Useful low melting point metals include bismuth-lead-tin-cadmium fusible eutectic alloys, particularly those containing 48 to 55% bismuth as these tend to exhibit little volume change when passing from the solid to the liquid state and vice versa, although alloys containing 40 to 48% and 56 to 60% bismuth may also be suitable. Generally, a preferred class of alloys are those having, besides 48 to 55% bismuth, about 18 to 40% lead, 2 to 15% tin, and 0 to 10% cadmium. Those alloys having 0% cadmium may contain 10 to 21% indium, although indium may also be present with the cadmium. Some eutectic alloys illustrative of the foregoing are:

______________________________________No.  Bismuth  Lead    Tin   Cadmium                              Indium M. Pt.______________________________________A    44.7%    22.6%   8.3%  5.3%   19.1%  117 F.B    49       18      12    --     21     136C    50       26.7    13.3  10     --     158D    51.6     40.2    --    8.2    --     197E    52.5     32      15.5  --     --     203F    54.0     --      26.0  20.0   --     217______________________________________

Also useful are some non-eutectic fusible bismuth-lead-tin-cadmium alloys, i.e., those which melt over a range of temperature, provided the temperature range is within the temperature operating range of the SCR or other component to be cooled. These alloys may have 35-51% bismuth, 27-38% lead, 9-20% tin, and 3-10% cadmium. Some examples are:

______________________________________Q       50.5    27.8    12.4  9.3   158-163R       50      34.5    9.3   6.2   158-174S       50.7    30.9    15.0  3.4   158-183T       42.5    37.7    11.3  8.5   158-194U       35.1    36.4    19.1  9.4   158-214V       56.0    22.0    22.0  --    203-219______________________________________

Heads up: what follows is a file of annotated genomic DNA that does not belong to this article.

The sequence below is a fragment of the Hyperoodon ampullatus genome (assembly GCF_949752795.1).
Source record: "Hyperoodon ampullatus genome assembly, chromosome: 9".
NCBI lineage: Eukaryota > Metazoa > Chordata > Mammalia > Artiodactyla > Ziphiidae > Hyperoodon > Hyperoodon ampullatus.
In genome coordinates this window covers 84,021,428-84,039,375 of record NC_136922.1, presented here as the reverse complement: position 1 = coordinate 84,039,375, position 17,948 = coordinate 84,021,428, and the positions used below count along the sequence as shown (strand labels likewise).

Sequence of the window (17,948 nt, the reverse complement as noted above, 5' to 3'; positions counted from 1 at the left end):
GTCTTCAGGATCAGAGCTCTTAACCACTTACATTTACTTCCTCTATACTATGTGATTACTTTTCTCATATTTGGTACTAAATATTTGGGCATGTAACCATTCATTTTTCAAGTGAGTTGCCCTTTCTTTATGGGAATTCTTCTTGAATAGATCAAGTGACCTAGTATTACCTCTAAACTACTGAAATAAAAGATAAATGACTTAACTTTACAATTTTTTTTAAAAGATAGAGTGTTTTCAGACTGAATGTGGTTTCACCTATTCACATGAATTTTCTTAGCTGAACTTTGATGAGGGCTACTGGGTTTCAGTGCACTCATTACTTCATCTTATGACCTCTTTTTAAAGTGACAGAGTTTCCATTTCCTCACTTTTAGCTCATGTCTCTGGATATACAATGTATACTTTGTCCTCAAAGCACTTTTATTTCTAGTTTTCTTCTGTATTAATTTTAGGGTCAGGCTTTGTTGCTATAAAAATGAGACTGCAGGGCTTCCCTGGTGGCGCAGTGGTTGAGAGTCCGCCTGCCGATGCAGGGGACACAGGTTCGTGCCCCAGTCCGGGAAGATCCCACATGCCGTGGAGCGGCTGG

It will be understood that for Nos. Q to V, the column headings of Nos. A to F apply. These same column headings apply to the examples below.

It is to be understood that the particularly desired alloy to be selected will depend on the temperature attained by the component, having regard to the result desired, namely, that at steady state operation of the component or power package, the alloy interface shall be in a liquefied state. The foregoing alloys are useful where the component temperature, at steady state operation, is in the range of about 110 to 225 F. For components having a higher operating temperature, eutectic alloys may be chosen having a higher bismuth content, say up to 60 or 70%; a higher lead content, when present, say up to 45%; higher tin, when present, of up to 60%; and higher cadmium, when present, going up to about 40%. Some illustrative examples of higher melting eutectic alloys include:

______________________________________No.    Bismuth  Lead     Tin    Cadmium                                  M. Pt.______________________________________G      55.5%    44.5%    --     --     255 F.H      58.0     --       42.0   --     281J      60.0     --       --     40.0   291______________________________________

Non-eutectic alloys useful at higher temperatures include

______________________________________W       67.0    16.0    17.0  --    203-300X       33.3    33.3    33.3  --    203-289Z       40.0    --      60.0  --    281-338______________________________________